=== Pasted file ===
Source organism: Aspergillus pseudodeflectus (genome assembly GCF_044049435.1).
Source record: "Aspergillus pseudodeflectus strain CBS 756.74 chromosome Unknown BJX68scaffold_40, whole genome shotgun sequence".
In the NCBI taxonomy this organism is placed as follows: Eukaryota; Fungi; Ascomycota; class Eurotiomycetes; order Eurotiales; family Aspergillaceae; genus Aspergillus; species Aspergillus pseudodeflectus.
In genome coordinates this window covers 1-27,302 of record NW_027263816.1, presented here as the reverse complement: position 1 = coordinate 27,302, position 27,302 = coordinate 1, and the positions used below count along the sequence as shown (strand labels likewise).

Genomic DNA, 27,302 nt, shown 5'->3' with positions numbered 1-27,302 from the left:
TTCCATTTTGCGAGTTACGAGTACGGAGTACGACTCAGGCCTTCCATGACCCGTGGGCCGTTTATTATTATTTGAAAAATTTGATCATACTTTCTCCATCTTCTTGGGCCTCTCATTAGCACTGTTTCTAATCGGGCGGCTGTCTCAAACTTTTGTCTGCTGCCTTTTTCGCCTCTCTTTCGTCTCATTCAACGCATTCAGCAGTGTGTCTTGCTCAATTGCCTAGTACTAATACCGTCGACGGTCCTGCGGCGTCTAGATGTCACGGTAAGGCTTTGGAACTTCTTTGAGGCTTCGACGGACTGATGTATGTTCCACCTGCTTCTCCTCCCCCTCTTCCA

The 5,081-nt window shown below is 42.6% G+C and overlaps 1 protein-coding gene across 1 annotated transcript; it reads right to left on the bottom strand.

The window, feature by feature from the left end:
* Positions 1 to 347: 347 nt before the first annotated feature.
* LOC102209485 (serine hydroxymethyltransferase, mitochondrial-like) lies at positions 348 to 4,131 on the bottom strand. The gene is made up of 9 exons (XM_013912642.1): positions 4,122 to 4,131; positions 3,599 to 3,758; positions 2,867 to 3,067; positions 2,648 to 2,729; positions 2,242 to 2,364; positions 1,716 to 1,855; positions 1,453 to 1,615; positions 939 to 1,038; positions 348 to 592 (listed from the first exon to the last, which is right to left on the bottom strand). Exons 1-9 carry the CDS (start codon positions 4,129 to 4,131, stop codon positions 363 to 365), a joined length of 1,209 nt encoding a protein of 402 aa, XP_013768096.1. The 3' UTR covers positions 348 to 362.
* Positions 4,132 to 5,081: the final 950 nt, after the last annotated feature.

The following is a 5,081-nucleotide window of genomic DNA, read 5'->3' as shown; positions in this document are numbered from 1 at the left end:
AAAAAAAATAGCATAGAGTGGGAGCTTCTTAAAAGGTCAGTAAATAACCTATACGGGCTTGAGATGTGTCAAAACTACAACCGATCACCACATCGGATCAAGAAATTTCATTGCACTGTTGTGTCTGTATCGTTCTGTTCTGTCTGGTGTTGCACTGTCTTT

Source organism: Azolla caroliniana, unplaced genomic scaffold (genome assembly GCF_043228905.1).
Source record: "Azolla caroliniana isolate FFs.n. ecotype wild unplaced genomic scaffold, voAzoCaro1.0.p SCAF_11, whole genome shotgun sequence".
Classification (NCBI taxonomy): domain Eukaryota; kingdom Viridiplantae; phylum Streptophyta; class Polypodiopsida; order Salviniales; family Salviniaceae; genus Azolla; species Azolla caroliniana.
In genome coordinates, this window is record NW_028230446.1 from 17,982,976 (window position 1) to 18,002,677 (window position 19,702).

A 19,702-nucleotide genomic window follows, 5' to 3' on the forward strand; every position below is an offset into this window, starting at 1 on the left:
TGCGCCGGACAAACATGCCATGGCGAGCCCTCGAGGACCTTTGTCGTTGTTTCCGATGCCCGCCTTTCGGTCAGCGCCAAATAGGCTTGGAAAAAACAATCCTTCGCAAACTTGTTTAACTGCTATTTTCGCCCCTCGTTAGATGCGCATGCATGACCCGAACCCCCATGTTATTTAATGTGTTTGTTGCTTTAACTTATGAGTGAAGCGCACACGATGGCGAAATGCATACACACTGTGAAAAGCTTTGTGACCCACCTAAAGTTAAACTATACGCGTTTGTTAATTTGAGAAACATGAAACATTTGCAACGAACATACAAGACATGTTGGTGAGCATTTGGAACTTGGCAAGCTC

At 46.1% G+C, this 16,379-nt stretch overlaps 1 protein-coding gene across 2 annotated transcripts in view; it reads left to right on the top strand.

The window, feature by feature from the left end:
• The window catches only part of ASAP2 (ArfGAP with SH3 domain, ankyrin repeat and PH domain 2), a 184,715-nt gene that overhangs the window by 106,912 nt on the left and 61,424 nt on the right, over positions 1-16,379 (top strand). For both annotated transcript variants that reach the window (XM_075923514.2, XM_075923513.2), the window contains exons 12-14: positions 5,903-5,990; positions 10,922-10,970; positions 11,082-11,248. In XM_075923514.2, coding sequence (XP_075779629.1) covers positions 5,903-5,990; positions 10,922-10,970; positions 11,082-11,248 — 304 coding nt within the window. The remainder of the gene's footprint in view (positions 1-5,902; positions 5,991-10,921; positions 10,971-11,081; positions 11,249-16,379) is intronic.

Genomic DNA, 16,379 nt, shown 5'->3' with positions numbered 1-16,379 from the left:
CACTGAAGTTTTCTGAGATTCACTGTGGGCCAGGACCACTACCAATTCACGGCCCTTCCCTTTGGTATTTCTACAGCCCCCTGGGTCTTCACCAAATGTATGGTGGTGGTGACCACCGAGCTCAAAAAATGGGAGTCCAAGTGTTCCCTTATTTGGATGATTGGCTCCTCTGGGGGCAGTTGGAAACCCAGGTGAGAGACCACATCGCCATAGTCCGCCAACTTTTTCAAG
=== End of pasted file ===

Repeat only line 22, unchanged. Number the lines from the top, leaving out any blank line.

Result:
• The window catches only part of ASAP2 (ArfGAP with SH3 domain, ankyrin repeat and PH domain 2), a 184,715-nt gene that overhangs the window by 106,912 nt on the left and 61,424 nt on the right, over positions 1-16,379 (top strand). For both annotated transcript variants that reach the window (XM_075923514.2, XM_075923513.2), the window contains exons 12-14: positions 5,903-5,990; positions 10,922-10,970; positions 11,082-11,248. In XM_075923514.2, coding sequence (XP_075779629.1) covers positions 5,903-5,990; positions 10,922-10,970; positions 11,082-11,248 — 304 coding nt within the window. The remainder of the gene's footprint in view (positions 1-5,902; positions 5,991-10,921; positions 10,971-11,081; positions 11,249-16,379) is intronic.